When the last soup and sandwich special is served Tuesday, it will mark the end of a 34-year-run for Boo Boo’s Food Shop.
Owner Sherry Gould announced last month via the Arlington eatery’s Facebook page that she would not renew her lease and that she planned to hang up her apron at year’s end.
From her loyal customers a collective “boo hoo” over Boo Boo’s departure from the lunch scene may be heard. Many of Gould’s customers began frequenting the store with their parents and now as adults bring their own children to enjoy the food.
“I call them ‘Boo Babies,’ ” Gould said with a laugh, adding that there are even some third-generation customers now. “I never dreamed that coming here would become a family tradition.”
Gould said business has been brisk since the announcement. “I just hope the word has spread, because I definitely want to have the chance to see everyone before we close,” she said.
Gould was asked to take over what started as a frozen yogurt shop in 1980 with three years remaining on the lease. Starting almost from scratch, Gould supervised the installation of a kitchen.
“I remember sitting on my dining room floor trying to put ideas together on what I wanted to do with the shop,” she said.
Alice’s Restaurant, a popular California eatery, had a big influence. Garnishing sandwiches with sprouts and spinach leaves, for example, was regular fare on the West Coast but was uncommon in this area in the ’80s, and customers reacted well when she put this new twist on sandwiches.
Her signature side dish of sliced fresh carrot chips was an idea she got from a Fort Worth restaurant.
Most of the food served at Boo Boo’s is made from scratch. The most popular sandwich is chicken salad, and the bestselling soup is cheese broccoli. Homemade gazpacho, along with chicken and egg noodle, mushroom, vegetable and potato soups, are all made fresh. Chili and Frito pie are popular during cold snaps.
“Ninety percent of the recipes I use in the store came from Mildred Jinks,” a close family friend and Arlington real estate agent who died last year, Gould said.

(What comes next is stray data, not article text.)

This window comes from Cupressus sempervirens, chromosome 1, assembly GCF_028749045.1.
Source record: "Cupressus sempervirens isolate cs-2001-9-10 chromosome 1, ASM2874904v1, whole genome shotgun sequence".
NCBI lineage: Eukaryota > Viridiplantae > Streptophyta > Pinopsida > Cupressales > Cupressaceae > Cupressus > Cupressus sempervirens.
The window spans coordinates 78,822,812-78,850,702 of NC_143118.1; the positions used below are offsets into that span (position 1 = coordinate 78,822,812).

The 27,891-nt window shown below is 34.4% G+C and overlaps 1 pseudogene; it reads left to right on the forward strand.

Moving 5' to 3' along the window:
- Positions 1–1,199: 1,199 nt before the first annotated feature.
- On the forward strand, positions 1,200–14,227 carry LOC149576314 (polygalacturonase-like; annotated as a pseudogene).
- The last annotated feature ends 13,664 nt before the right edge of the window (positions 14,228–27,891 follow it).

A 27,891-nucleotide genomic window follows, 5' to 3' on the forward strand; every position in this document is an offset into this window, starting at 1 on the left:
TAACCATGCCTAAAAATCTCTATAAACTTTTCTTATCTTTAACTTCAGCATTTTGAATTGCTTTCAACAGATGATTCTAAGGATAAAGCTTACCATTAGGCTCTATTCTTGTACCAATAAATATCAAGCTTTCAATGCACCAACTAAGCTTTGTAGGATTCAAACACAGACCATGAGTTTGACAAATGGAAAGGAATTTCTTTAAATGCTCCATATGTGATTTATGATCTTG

The secrets to her success, Gould said, include a simple business model and devoted patrons.
“My menu has changed very little over the years,” she said. “I’ve relied on word of mouth because there’s really been no budget for advertising or time for special promotions. It’s our loyal customers that have kept things going.”
A dedicated staff has also been a major factor in Boo Boo’s longevity.
“I wouldn’t be here if it weren’t for my fantastic employees, who are like family to me,” Gould said. “Their work ethic and loyalty are key. They have my back.”
They, in turn, know she is there for them. Longtime employee Linda Smith, who has been battling illness and undergoing radiation treatment, said Gould has brought her food and deposited her checks when she was too weak to get out.
Smith, hired after responding to a help-wanted sign more than 23 years ago, called Gould “one in a million.”
“Sherry and the [customers] make this is a great place to work,” she said. “I’ve had a lot of jobs, but I’ve never had a boss that cares the way Sherry does. You don’t find that in bosses very often.”
Boo Boo’s is the favorite weekday lunch spot for longtime regulars George and Margaret Muller. He’s tried everything on the menu; she sticks with the chicken salad.
“We go there every day as an outing for my wife, who can’t get out much anymore,” George Muller said. “We love it there because it’s like a family. We love the food, and it’s our noontime hangout.”
What will they do for lunch after Boo Boo’s closes? “I think if everyone is like me, they will probably starve to death,” Muller said with a chuckle.
Persis Forster and daughter Persis Ann are also regulars who say they have lunched at Boo Boo’s at least two or three times a week for the past 25 years or so. “What I love besides the food and the iced cookies is that I see someone I know almost every time I go,” said the younger Forster.
More time for family
Gould is mother of the late Clay Gould, beloved University of Texas at Arlington baseball coach who died in 2001 from colon cancer, and Robyn Cox, who lives in San Antonio and works at Sea World managing the dolphin shows.
Both worked at the store from time to time during their high school years. “If nothing else, it served as an incentive to them to be sure to get a college education,” Gould joked.
Gould says she plans to seek other employment. But before the next chapter of her career begins, she and Cox will wrap things up in the shop and sell the fixtures and furniture. She has had a number of potential buyers approach her. If something pans out with a buyer, it’s possible a new owner would want the contents of the store.
After decades of working six-day weeks, including every Sunday prepping food for the coming Monday, Gould hopes her next job will enable her to spend more time with 13-year old granddaughter Logan who lives in Dallas and grandsons Clay, 5, and Carson, 8 months, who live in San Antonio.
With no special plans for a big finale, the last day will feature the regular Tuesday soup, chicken and egg noodle, and will be business as usual, Gould said.
A remark from north Arlington resident Joyce Kahler, who stopped by to wish Gould well, no doubt sums up what many others feel: “You’ve made a lot of people happy over the years.”